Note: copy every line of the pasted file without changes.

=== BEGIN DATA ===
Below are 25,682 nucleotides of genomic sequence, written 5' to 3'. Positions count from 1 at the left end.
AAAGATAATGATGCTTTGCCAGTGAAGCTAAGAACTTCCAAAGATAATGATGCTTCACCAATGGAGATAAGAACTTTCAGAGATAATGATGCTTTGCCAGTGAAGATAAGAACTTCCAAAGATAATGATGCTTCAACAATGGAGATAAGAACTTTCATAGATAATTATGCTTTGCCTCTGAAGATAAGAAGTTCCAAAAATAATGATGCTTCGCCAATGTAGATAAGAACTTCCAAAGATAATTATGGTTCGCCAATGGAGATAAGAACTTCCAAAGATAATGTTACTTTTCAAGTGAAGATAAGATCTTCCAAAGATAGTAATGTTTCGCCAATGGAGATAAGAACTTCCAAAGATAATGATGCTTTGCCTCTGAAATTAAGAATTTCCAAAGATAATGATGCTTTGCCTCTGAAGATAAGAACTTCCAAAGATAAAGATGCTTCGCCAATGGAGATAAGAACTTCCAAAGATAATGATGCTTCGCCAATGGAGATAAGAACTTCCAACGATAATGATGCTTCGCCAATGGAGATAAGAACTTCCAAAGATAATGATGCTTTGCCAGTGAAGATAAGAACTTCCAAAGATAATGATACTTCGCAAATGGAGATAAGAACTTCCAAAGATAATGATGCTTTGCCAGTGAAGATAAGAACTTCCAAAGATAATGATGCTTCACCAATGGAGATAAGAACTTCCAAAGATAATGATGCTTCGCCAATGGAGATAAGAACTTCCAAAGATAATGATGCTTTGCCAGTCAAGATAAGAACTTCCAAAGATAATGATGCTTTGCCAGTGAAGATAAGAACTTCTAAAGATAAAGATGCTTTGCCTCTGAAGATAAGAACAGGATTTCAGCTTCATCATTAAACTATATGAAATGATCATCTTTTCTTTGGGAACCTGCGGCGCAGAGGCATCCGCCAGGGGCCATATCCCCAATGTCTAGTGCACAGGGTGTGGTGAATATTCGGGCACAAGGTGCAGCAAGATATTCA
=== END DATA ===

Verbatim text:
Below are 25,682 nucleotides of genomic sequence, written 5' to 3'. Positions count from 1 at the left end.
AAAGATAATGATGCTTTGCCAGTGAAGCTAAGAACTTCCAAAGATAATGATGCTTCACCAATGGAGATAAGAACTTTCAGAGATAATGATGCTTTGCCAGTGAAGATAAGAACTTCCAAAGATAATGATGCTTCAACAATGGAGATAAGAACTTTCATAGATAATTATGCTTTGCCTCTGAAGATAAGAAGTTCCAAAAATAATGATGCTTCGCCAATGTAGATAAGAACTTCCAAAGATAATTATGGTTCGCCAATGGAGATAAGAACTTCCAAAGATAATGTTACTTTTCAAGTGAAGATAAGATCTTCCAAAGATAGTAATGTTTCGCCAATGGAGATAAGAACTTCCAAAGATAATGATGCTTTGCCTCTGAAATTAAGAATTTCCAAAGATAATGATGCTTTGCCTCTGAAGATAAGAACTTCCAAAGATAAAGATGCTTCGCCAATGGAGATAAGAACTTCCAAAGATAATGATGCTTCGCCAATGGAGATAAGAACTTCCAACGATAATGATGCTTCGCCAATGGAGATAAGAACTTCCAAAGATAATGATGCTTTGCCAGTGAAGATAAGAACTTCCAAAGATAATGATACTTCGCAAATGGAGATAAGAACTTCCAAAGATAATGATGCTTTGCCAGTGAAGATAAGAACTTCCAAAGATAATGATGCTTCACCAATGGAGATAAGAACTTCCAAAGATAATGATGCTTCGCCAATGGAGATAAGAACTTCCAAAGATAATGATGCTTTGCCAGTCAAGATAAGAACTTCCAAAGATAATGATGCTTTGCCAGTGAAGATAAGAACTTCTAAAGATAAAGATGCTTTGCCTCTGAAGATAAGAACAGGATTTCAGCTTCATCATTAAACTATATGAAATGATCATCTTTTCTTTGGGAACCTGCGGCGCAGAGGCATCCGCCAGGGGCCATATCCCCAATGTCTAGTGCACAGGGTGTGGTGAATATTCGGGCACAAGGTGCAGCAAGATATTCA